I don’t want to suffer the consequences of my own foolishness, but sometimes I have to in order to learn life’s lessons. As a parent, I don’t shield my kids from every danger or opportunity to get injured. The scabs on their knees and elbows will testify to that. I just can’t wrap them in bubble wrap, or follow them around constantly. Things happen, injuries occur, and not all of their decisions work out the way they intended. This is a part of the learning process.
Yet, somehow, I have it in my head, that if I make the wrong choice, like quitting my job (when I shouldn’t have), that I’m going to end up living on the streets and my children will be carted off to a foster home. Of course, this would just be God’s tough love teaching me how stupid I am and how I need to listen better to His direction. But what father would ever let their kids suffer that much – for a momentary lack in judgement?
“We did not pursue this course out of foolish presumption, blind ambition, or arrogant materialism.”
Sure, there may be pain, but he will not abandon me/us.
When I mentioned my lack of faith to my BIL, he laughed. His comments were priceless: “I realized I have a lot of faith,” he said. “For years I’ve believed in something that never came true, but I kept believing in it.”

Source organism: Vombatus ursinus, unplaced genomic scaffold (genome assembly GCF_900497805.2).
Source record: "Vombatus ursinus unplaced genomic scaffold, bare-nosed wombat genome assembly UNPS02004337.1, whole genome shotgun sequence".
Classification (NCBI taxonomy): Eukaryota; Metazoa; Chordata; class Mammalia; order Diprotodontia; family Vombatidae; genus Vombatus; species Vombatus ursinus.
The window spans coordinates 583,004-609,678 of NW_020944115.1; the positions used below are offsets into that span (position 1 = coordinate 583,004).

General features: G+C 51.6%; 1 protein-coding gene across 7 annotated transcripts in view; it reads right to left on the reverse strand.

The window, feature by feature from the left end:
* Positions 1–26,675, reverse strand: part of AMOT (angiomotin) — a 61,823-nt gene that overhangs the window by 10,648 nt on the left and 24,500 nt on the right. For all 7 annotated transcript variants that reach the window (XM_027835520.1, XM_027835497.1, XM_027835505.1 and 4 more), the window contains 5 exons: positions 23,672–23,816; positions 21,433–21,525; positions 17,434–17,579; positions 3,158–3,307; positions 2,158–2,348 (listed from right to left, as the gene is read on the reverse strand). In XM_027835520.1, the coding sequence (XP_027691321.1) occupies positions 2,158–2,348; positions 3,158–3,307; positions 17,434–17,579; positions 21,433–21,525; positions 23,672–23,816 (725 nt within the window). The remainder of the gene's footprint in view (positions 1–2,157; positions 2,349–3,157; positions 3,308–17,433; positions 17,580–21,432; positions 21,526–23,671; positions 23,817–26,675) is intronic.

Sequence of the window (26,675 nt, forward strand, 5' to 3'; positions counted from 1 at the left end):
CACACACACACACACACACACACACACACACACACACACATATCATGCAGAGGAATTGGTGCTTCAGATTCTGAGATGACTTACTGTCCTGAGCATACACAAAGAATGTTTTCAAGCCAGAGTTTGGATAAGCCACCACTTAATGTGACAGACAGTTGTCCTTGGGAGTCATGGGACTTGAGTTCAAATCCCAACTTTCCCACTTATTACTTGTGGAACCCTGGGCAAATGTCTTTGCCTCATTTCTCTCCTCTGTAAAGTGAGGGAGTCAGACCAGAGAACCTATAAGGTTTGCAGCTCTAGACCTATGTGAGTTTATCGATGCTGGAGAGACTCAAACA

He paused, looked me in the eye, and continued. “For years I believed I was going to fail unless I worked harder. I believed it was all going to come crashing down, but it never came true – despite some really difficult times.“
As I processed his story, I immediately saw the truth in it. My Dad was born in a log cabin with no running water, the two businesses he ran both went bankrupt, our house was repossessed, and we lost everything. In the last five years, I’ve had three dream jobs ripped from my grasp, we moved, suffered great abandonment and hatred, and we now have our backs against the wall. Unemployed, with no cash in the bank, and about to lose our house, we are happier than we’ve been for years.